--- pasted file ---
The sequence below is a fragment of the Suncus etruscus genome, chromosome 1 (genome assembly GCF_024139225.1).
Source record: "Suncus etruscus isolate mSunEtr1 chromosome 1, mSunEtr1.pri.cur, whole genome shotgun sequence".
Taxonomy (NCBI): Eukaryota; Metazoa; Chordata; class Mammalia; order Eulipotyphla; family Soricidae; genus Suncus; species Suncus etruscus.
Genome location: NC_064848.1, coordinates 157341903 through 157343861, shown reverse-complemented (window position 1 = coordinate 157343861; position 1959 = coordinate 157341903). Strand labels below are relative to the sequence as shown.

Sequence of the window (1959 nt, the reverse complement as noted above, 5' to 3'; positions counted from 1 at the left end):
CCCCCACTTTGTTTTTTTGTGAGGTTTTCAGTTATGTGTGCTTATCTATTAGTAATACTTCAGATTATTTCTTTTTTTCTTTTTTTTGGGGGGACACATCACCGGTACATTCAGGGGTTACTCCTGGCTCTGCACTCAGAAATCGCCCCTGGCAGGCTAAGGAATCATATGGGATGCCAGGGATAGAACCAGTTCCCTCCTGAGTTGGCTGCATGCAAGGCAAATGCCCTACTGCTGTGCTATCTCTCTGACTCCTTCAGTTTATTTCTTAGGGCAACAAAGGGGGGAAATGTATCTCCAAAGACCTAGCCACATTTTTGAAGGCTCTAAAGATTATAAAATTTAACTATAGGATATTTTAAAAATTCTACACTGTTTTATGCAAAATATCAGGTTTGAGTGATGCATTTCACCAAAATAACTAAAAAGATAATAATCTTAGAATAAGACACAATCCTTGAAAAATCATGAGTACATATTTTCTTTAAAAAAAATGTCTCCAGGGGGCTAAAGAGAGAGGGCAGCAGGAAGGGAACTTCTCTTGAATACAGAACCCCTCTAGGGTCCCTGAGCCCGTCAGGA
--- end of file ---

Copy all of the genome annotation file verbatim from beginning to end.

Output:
The sequence below is a fragment of the Suncus etruscus genome, chromosome 1 (genome assembly GCF_024139225.1).
Source record: "Suncus etruscus isolate mSunEtr1 chromosome 1, mSunEtr1.pri.cur, whole genome shotgun sequence".
Taxonomy (NCBI): Eukaryota; Metazoa; Chordata; class Mammalia; order Eulipotyphla; family Soricidae; genus Suncus; species Suncus etruscus.
Genome location: NC_064848.1, coordinates 157341903 through 157343861, shown reverse-complemented (window position 1 = coordinate 157343861; position 1959 = coordinate 157341903). Strand labels below are relative to the sequence as shown.

Sequence of the window (1959 nt, the reverse complement as noted above, 5' to 3'; positions counted from 1 at the left end):
CCCCCACTTTGTTTTTTTGTGAGGTTTTCAGTTATGTGTGCTTATCTATTAGTAATACTTCAGATTATTTCTTTTTTTCTTTTTTTTGGGGGGACACATCACCGGTACATTCAGGGGTTACTCCTGGCTCTGCACTCAGAAATCGCCCCTGGCAGGCTAAGGAATCATATGGGATGCCAGGGATAGAACCAGTTCCCTCCTGAGTTGGCTGCATGCAAGGCAAATGCCCTACTGCTGTGCTATCTCTCTGACTCCTTCAGTTTATTTCTTAGGGCAACAAAGGGGGGAAATGTATCTCCAAAGACCTAGCCACATTTTTGAAGGCTCTAAAGATTATAAAATTTAACTATAGGATATTTTAAAAATTCTACACTGTTTTATGCAAAATATCAGGTTTGAGTGATGCATTTCACCAAAATAACTAAAAAGATAATAATCTTAGAATAAGACACAATCCTTGAAAAATCATGAGTACATATTTTCTTTAAAAAAAATGTCTCCAGGGGGCTAAAGAGAGAGGGCAGCAGGAAGGGAACTTCTCTTGAATACAGAACCCCTCTAGGGTCCCTGAGCCCGTCAGGA